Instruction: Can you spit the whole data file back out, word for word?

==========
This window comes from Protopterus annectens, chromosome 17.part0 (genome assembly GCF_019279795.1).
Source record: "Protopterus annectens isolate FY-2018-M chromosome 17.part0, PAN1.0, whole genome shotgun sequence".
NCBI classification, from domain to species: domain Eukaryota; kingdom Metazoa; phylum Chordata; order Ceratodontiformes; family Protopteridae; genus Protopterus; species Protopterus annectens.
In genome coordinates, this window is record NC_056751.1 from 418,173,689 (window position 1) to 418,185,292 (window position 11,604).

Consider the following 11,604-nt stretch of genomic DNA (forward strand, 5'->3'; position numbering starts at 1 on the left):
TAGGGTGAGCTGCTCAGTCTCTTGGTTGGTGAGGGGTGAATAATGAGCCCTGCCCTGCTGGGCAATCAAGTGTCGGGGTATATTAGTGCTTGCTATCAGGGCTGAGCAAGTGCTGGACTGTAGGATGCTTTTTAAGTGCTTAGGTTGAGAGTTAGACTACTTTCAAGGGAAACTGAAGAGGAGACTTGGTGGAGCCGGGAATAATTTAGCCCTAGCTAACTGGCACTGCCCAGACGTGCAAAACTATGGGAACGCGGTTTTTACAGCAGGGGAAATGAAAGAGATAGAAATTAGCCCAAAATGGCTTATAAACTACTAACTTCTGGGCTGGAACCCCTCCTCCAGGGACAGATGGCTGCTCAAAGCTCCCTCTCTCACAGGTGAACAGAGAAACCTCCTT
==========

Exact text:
This window comes from Protopterus annectens, chromosome 17.part0 (genome assembly GCF_019279795.1).
Source record: "Protopterus annectens isolate FY-2018-M chromosome 17.part0, PAN1.0, whole genome shotgun sequence".
NCBI classification, from domain to species: domain Eukaryota; kingdom Metazoa; phylum Chordata; order Ceratodontiformes; family Protopteridae; genus Protopterus; species Protopterus annectens.
In genome coordinates, this window is record NC_056751.1 from 418,173,689 (window position 1) to 418,185,292 (window position 11,604).

Consider the following 11,604-nt stretch of genomic DNA (forward strand, 5'->3'; position numbering starts at 1 on the left):
TAGGGTGAGCTGCTCAGTCTCTTGGTTGGTGAGGGGTGAATAATGAGCCCTGCCCTGCTGGGCAATCAAGTGTCGGGGTATATTAGTGCTTGCTATCAGGGCTGAGCAAGTGCTGGACTGTAGGATGCTTTTTAAGTGCTTAGGTTGAGAGTTAGACTACTTTCAAGGGAAACTGAAGAGGAGACTTGGTGGAGCCGGGAATAATTTAGCCCTAGCTAACTGGCACTGCCCAGACGTGCAAAACTATGGGAACGCGGTTTTTACAGCAGGGGAAATGAAAGAGATAGAAATTAGCCCAAAATGGCTTATAAACTACTAACTTCTGGGCTGGAACCCCTCCTCCAGGGACAGATGGCTGCTCAAAGCTCCCTCTCTCACAGGTGAACAGAGAAACCTCCTT